It wasn’t quite nabbing two of the top four players in this draft class, but the Dash might still be doing backflips after grabbing two of the top eight despite that second pick coming in the second round. There’s a certain terror that has to be rolling through the hearts of Houston’s rivals with the thought of Kealia Ohai and Rafaelle Souza occupying opposite flanks in the attack and stretching defenses until they snap in the Houston heat. It seemed a given that Stephanie Ochs would occupy the flank opposite Ohai until Souza, a very real challenger for a spot in the first XI, was taken at the beginning of the first round. It’s a move that could necessitate a move inside for Ochs, where she’d presumably battle Ella Masar and Tiffany McCarty for the leading role in the Houston attack. That is, of course, if Souza is kept as an attacker. She has played at international level as a full-back, though one suspects Meghan Klingenberg will have the position locked down upon her arrival. Before then, Souza’s ability as a left-back might be needed with the club short on reliable full-back options.
The Dash were notedly aggressive in their pursuit of assets, almost seeing their hand being forced by having to start from scratch in direct opposition of their league rivals. Portland boss Paul Riley argued Meleana Shim was worth more than anyone that could have been found early in the second round of the draft. It sounds like rationalization for Riley’s antipathy towards the process more than anything, and I suppose Waldrum would disagree with that assessment, nabbing the talented Marissa Diggs, a center-back who won’t be bossed around and who is undoubtedly used to the heat, having grown up in Texas and played collegiately in Orlando. Final pick Jordan Jackson was fine value for a fourth round pick and may be called upon sooner rather than later given the Dash’s seeming lightness in numbers in central midfield.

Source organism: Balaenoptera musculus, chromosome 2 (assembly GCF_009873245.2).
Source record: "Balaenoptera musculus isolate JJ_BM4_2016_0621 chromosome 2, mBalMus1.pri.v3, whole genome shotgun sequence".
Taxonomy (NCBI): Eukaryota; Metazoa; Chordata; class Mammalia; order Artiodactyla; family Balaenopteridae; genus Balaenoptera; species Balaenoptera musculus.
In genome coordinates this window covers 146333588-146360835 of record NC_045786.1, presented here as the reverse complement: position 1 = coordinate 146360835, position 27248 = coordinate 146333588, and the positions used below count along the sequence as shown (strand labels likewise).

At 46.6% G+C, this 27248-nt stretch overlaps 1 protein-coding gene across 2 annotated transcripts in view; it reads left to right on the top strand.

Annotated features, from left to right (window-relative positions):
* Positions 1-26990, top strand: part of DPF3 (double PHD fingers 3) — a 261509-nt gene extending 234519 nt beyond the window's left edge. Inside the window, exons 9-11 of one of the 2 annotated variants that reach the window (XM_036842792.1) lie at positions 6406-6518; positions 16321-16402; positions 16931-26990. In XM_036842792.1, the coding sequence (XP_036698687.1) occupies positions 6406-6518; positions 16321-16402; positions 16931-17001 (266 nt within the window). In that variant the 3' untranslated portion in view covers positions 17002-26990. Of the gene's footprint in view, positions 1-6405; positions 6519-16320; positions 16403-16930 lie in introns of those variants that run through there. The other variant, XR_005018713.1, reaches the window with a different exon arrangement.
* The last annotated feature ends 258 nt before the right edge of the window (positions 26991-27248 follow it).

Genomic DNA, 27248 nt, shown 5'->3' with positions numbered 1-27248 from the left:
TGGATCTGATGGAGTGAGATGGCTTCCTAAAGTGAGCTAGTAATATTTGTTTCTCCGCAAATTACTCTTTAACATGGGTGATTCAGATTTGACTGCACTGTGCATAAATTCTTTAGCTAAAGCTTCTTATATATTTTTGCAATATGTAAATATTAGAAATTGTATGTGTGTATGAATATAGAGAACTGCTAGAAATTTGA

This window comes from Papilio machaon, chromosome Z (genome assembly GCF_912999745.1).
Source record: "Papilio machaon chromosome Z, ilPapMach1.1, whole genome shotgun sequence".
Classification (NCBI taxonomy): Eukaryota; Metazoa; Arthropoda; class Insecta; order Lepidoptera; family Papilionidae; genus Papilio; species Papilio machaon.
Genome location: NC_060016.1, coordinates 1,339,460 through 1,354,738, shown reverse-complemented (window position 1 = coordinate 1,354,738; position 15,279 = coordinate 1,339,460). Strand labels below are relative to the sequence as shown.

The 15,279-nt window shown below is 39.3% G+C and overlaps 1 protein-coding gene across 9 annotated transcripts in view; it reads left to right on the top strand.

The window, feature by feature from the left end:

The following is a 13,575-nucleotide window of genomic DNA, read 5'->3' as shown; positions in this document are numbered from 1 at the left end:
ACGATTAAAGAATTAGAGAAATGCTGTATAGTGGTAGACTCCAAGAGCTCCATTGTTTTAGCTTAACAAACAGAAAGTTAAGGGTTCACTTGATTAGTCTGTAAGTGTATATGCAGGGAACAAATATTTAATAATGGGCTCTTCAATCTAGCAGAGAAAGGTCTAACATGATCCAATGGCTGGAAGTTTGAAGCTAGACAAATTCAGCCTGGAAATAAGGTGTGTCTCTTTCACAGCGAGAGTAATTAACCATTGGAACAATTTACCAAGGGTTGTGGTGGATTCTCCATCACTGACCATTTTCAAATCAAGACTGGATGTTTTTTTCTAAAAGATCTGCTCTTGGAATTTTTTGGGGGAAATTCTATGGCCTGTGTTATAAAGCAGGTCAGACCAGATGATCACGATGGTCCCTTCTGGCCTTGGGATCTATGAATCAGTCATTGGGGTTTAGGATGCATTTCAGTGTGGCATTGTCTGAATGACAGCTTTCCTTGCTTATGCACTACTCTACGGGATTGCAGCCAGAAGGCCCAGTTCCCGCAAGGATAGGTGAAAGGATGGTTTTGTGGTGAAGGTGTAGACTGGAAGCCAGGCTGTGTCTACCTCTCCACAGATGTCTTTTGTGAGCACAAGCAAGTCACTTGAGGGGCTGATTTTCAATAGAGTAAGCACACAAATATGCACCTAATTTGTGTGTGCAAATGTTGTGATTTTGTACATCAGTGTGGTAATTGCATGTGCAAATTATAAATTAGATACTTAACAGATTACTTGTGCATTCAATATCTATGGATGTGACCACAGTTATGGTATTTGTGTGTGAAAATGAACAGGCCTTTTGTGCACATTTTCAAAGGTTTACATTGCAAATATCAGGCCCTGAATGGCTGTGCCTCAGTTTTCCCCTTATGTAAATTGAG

2 – Kealia Ohai – F – North Carolina
It seemed like the internet consensus drifted towards this pick being a slam dunk before it drifted a little back towards it being not so much of a slam dunk considering some of the Dash’s other needs. Familial ties aside, the Dash probably came into this draft in need of some more defensive depth considering some of the questions facing the club early in the season, but the pull of Ohai won out in the end. The Utah native is a tremendously athletic winger who was running by professional defenders in exhibition contests early in her UNC career, and many of the plaudits you can attach to Crystal Dunn being a winner fit Ohai as well after a magical 2012 that saw her win a U20 World Cup and a national title. Ohai’s role in Houston appears simple: drive down the wings and stretch defenses. She’s capable of playing on the left or the right, adding to her value, though she’s not going to be the pure goalscorer some might have envisioned after her rookie season at UNC. Ohai’s usage rate statistics weren’t that great as a senior as she was forced to shoulder too much of the scoring burden, but I suspect that won’t be the case at the next level. She’s as good as anyone in the past few years at getting endline and cutting it back, and her tenacious competitiveness should serve Houston well as they try to get up to speed in 2014.
10 – Rafaelle Souza – D/F – Ole Miss